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A Day Use in Al-Fayoum Desert

Travels & Adventures
By Yomna El-Saeed
Freelance Writer- Egypt
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Al-Fayoum governorate lies in the south of Egypt's capital, Cairo. This governorate is dubbed "Minor Egypt"

Yes, it's Al-Fayoum, the Egyptian desert destination in Paulo Coelho's prominent novel, "The Alchemist".

Al-Fayoum governorate lies in the south of Egypt's capital, Cairo. This governorate is dubbed "Minor Egypt", and this is due to its several features that are found throughout the country. For instance, Al-Fayoum lives on the Nile River and also has a canal; "Bahr Youssef". Moreover, the governorate has agrarian, industrial, and nomadic communities. There is a fishing community as well on the shores of Lake Qarun. Al-Fayoum is surrounded by desert from all sides except the Eastern.

My trip was to the desert of Al-Fayoum, away from the city.

The Trip was organized by a university colleague. I was invited on Facebook, and I saw a number of university colleagues who I haven't seen for a long while 'attending'. The description of the trip on the event page boiled down to " a daytime safari; travelling by Land cruisers from Cairo to the desert of Al-Fayoum, visiting "Wadi El Rayan" and "Wadi El Heitan" national reserves, climbing a mountain, hiking, sand-boarding, and barbequing our lunch." Wow! Why would I miss this trip?

An amazing jumble of colors that were all pure and attractive. Immense amount of pictures were taken, under the blazing sun.

Heading to Wadi El-Rayan

The gathering was at 6:30am, and because we're Egyptians, it took us a whole couple of hours to gather and take off. For me, it wasn't a good start, but once we took off, the magic started to happen.

I sat in a window-seat, and got my head fairly out of the window. The faster my car was, the stronger the air pummeled my face, and the more I enjoyed, and, of course, the more I was mocked by the girls with me. It's been long years since I last did so, and I was hungry for some fun and refreshment.

In our way, we passed by villages and fields, and then we went to absolute desert; where we had our first stop, "Wadi El-Rayan". The place is more than amazing. The nature is clean and everything looked pure; pure sand, air, sky, and clouds. Subhan Allah!

We passed by the waterfalls, and headed to climbing El-Madwara Mountain that was right next to Qarun Lake. It's a small mountain, yet I hesitated ascending it, because I'm alto-phobic. But thanks to the amazing beauty of the virgin nature, and the adrenaline rush from the hyper group, I did it. It was hard, but attainable.

The view from the top of the mountain was fascinating; yellow mountain and desert sand, blue lake, green bushes around it, turquoise sky, and white clouds. An amazing jumble of colors that were all pure and attractive. Immense amount of pictures were taken, under the blazing sun.

It was a lot of sweat and dust, but it was also a lot of smiling and laughing. I discovered a new part of my country, I was reunited with old colleagues, and I came back with a nice tan.

Wadi El-Hitan

Wadi El-Hitan (literally means the Valley of Whales) lies inside Wadi El-Rayan. It's an open-museum; where visitors hike in the desert-valley, with a map. There is a very lengthy alley, about 38 km, with stones on both sides, leading us through the valley to the fossils, with indicative panels. The whole place is environment friendly; there is no electricity.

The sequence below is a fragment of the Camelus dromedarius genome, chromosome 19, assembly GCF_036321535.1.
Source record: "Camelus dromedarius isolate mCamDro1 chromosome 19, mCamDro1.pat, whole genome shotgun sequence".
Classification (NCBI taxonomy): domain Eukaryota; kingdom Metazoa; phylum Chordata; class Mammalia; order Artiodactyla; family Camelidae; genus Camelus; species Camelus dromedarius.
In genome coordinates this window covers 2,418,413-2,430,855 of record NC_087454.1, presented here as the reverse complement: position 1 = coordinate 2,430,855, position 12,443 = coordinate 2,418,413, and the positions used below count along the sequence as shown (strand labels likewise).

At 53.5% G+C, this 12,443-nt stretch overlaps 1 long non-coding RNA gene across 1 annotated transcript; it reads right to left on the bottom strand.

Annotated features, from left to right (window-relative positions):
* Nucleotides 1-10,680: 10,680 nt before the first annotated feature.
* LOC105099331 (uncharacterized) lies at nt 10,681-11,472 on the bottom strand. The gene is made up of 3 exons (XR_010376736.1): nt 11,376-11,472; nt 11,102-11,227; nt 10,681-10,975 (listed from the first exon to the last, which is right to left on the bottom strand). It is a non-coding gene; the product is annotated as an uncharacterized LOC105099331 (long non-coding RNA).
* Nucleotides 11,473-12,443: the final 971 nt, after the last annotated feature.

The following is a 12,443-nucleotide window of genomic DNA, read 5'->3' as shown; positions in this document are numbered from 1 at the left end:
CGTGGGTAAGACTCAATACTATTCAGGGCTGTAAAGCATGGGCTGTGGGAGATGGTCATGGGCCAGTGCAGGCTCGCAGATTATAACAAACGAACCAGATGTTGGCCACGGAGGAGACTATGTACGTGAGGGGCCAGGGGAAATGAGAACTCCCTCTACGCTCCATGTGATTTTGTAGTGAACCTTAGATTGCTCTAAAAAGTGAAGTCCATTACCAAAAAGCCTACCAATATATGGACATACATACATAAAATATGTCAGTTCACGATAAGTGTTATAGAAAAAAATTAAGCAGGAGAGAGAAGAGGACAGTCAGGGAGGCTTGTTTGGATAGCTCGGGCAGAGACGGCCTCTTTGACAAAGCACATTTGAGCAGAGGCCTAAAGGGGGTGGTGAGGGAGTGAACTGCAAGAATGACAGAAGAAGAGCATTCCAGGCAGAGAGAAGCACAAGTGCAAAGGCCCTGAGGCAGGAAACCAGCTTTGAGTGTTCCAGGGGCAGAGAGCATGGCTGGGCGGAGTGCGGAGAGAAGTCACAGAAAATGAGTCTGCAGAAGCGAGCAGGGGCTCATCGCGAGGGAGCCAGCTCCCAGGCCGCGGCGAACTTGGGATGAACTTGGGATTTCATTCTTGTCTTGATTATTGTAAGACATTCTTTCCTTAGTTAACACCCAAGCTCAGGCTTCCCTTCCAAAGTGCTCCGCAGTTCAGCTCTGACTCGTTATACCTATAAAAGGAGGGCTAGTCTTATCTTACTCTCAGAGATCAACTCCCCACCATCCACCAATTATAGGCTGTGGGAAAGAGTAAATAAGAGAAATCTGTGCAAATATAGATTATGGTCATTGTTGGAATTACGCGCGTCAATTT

Wadi El-Hitan is a paleontological site in the Al Fayyum Governorate of Egypt. It is a UNESCO World Heritage Site due to its hundreds of fossils of some of the earliest forms of the whales; the archaeoceti (an extinct sub-order of whales) that date back to 37-42 million years ago. The site reveals evidence explaining of one of the greatest mysteries of the evolution of whales: the emergence of the whale as an ocean-going mammal from a previous life as a land-based animal. No other site in the whole planet yields the number, concentration and quality of such fossils, as is their accessibility and setting in an attractive and protected landscape.

The fossils at the site may not be the oldest ever, yet they are very unique due to concentration in the area and the degree of their preservation (to the extent that even some stomach contents are intact).

The presence of fossils of other early animals such as sharks, crocodiles, sawfish, turtles and rays, as well as Mangrove found at Wadi El-Hitan makes it possible to reconstruct the surrounding environmental and ecological conditions of the time, adding to its justification to be cited as a Heritage site.

Sand Boarding

Sand boarding was our final part. After we finished hiking and ate our barbecued chicken & halloumi, and hot dogs, we moved to a sand mountain, by the vehicles, to do the Sand boarding.

Sand boarding is climbing the mountain with carrying a skating-board, and then sliding on the board from the top. Climbing the sand mountain was extremely difficult and tiring, as our legs wallow deeply in the sand with every step. But it was quite worth it.

While sliding down, everyone is prone to fall off the skating board into the deep sand. We all laughed out loud like little kids on ourselves and on each other while dropping and stumbling. Very funny photos were taken. It was a very hilarious and rejuvenating experience.

As we were skate-boarding, sunset came. We saw dusk from above the sand mountain. Strikingly magnificent!

It was a lot of sweat and dust, but it was also a lot of smiling and laughing. I discovered a new part of my country, I was reunited with old colleagues, and I came back with a nice tan. It was a perfect break from crazy crowded Cairo.

Related Links:
Switzerland: Land of Lakes
A Life Experience in the Land of Pharaoh and Moses
Adventures of a Non-Muslim in the Land of the Nile

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